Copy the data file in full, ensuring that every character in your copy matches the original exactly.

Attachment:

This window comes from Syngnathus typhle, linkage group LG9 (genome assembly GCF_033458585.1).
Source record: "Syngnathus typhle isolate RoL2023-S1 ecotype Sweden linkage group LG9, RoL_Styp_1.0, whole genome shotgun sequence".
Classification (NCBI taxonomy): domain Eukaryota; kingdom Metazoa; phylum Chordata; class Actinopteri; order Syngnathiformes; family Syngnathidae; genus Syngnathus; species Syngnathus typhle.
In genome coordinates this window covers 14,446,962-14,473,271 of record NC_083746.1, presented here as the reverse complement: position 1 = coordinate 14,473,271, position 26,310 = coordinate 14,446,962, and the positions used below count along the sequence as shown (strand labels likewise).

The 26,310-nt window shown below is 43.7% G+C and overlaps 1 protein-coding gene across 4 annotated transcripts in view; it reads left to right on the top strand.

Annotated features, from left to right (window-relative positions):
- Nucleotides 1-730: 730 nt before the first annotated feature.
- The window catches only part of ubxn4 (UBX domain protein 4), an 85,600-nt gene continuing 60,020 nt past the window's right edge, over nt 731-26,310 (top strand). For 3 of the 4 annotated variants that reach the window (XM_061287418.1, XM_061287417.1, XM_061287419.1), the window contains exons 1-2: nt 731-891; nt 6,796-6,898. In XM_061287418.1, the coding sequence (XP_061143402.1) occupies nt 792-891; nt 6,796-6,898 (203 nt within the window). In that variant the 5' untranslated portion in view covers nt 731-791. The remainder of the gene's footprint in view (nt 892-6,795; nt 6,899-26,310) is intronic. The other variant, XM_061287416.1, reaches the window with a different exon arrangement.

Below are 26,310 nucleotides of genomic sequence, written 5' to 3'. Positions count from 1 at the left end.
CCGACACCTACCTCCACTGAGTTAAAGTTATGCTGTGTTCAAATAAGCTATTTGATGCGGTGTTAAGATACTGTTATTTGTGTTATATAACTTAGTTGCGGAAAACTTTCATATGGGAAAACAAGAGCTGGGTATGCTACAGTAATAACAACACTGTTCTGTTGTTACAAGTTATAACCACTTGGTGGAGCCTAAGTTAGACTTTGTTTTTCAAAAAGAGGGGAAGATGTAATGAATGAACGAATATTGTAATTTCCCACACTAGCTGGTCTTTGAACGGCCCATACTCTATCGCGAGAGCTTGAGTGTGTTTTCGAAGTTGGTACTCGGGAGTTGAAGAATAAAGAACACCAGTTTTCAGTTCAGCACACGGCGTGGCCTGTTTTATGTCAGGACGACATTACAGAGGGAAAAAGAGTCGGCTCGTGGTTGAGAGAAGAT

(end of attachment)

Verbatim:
This window comes from Syngnathus typhle, linkage group LG9 (genome assembly GCF_033458585.1).
Source record: "Syngnathus typhle isolate RoL2023-S1 ecotype Sweden linkage group LG9, RoL_Styp_1.0, whole genome shotgun sequence".
Classification (NCBI taxonomy): domain Eukaryota; kingdom Metazoa; phylum Chordata; class Actinopteri; order Syngnathiformes; family Syngnathidae; genus Syngnathus; species Syngnathus typhle.
In genome coordinates this window covers 14,446,962-14,473,271 of record NC_083746.1, presented here as the reverse complement: position 1 = coordinate 14,473,271, position 26,310 = coordinate 14,446,962, and the positions used below count along the sequence as shown (strand labels likewise).

The 26,310-nt window shown below is 43.7% G+C and overlaps 1 protein-coding gene across 4 annotated transcripts in view; it reads left to right on the top strand.

Annotated features, from left to right (window-relative positions):
- Nucleotides 1-730: 730 nt before the first annotated feature.
- The window catches only part of ubxn4 (UBX domain protein 4), an 85,600-nt gene continuing 60,020 nt past the window's right edge, over nt 731-26,310 (top strand). For 3 of the 4 annotated variants that reach the window (XM_061287418.1, XM_061287417.1, XM_061287419.1), the window contains exons 1-2: nt 731-891; nt 6,796-6,898. In XM_061287418.1, the coding sequence (XP_061143402.1) occupies nt 792-891; nt 6,796-6,898 (203 nt within the window). In that variant the 5' untranslated portion in view covers nt 731-791. The remainder of the gene's footprint in view (nt 892-6,795; nt 6,899-26,310) is intronic. The other variant, XM_061287416.1, reaches the window with a different exon arrangement.

Below are 26,310 nucleotides of genomic sequence, written 5' to 3'. Positions count from 1 at the left end.
CCGACACCTACCTCCACTGAGTTAAAGTTATGCTGTGTTCAAATAAGCTATTTGATGCGGTGTTAAGATACTGTTATTTGTGTTATATAACTTAGTTGCGGAAAACTTTCATATGGGAAAACAAGAGCTGGGTATGCTACAGTAATAACAACACTGTTCTGTTGTTACAAGTTATAACCACTTGGTGGAGCCTAAGTTAGACTTTGTTTTTCAAAAAGAGGGGAAGATGTAATGAATGAACGAATATTGTAATTTCCCACACTAGCTGGTCTTTGAACGGCCCATACTCTATCGCGAGAGCTTGAGTGTGTTTTCGAAGTTGGTACTCGGGAGTTGAAGAATAAAGAACACCAGTTTTCAGTTCAGCACACGGCGTGGCCTGTTTTATGTCAGGACGACATTACAGAGGGAAAAAGAGTCGGCTCGTGGTTGAGAGAAGAT